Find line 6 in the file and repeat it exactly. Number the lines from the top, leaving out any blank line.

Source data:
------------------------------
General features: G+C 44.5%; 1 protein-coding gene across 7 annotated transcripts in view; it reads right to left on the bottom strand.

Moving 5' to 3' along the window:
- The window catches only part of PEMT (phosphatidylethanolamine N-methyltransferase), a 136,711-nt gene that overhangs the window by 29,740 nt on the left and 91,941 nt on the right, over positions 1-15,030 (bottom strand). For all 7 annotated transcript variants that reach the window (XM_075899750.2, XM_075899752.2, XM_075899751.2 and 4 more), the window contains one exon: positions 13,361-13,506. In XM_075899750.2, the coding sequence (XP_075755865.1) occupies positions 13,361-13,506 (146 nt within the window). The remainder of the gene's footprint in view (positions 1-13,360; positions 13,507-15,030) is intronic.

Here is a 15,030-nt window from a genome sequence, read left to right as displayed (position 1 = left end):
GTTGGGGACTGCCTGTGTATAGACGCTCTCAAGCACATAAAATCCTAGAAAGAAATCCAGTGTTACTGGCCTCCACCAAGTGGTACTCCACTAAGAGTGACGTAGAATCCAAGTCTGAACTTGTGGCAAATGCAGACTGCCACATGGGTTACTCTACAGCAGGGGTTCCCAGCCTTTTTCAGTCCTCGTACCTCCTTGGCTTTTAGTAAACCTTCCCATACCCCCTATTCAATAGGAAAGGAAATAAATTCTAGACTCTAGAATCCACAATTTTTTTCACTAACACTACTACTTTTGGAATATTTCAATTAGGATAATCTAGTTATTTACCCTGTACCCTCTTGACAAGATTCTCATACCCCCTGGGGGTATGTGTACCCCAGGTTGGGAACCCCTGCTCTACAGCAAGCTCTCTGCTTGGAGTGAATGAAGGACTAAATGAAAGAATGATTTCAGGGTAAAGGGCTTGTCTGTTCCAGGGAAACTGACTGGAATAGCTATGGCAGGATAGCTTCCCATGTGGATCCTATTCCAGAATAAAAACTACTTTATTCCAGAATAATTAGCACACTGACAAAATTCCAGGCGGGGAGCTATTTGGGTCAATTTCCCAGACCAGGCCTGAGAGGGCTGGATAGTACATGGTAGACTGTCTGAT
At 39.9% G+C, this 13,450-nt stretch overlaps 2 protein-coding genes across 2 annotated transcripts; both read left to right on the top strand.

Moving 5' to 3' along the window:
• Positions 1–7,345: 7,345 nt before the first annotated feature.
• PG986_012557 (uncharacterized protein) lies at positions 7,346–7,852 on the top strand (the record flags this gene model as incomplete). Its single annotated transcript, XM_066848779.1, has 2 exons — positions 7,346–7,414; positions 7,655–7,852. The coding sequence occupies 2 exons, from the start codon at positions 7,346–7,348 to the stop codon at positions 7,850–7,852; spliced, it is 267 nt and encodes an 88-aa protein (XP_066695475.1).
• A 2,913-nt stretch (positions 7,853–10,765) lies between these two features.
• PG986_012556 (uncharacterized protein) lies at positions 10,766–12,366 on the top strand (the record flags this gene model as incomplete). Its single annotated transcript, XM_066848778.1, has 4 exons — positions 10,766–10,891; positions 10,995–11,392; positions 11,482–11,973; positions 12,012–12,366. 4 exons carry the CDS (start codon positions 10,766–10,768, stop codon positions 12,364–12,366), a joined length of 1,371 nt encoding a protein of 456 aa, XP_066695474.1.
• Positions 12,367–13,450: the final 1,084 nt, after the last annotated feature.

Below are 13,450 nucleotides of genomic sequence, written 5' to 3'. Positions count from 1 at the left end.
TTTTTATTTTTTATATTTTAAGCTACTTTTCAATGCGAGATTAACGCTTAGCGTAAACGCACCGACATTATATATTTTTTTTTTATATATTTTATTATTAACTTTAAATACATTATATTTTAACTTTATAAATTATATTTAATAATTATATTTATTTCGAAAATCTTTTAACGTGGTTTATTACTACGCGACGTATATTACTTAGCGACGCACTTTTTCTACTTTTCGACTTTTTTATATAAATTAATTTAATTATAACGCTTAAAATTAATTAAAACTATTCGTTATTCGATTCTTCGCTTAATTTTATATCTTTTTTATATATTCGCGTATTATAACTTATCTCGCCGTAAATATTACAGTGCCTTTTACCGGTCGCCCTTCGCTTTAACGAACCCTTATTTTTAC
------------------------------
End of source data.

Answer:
At 39.9% G+C, this 13,450-nt stretch overlaps 2 protein-coding genes across 2 annotated transcripts; both read left to right on the top strand.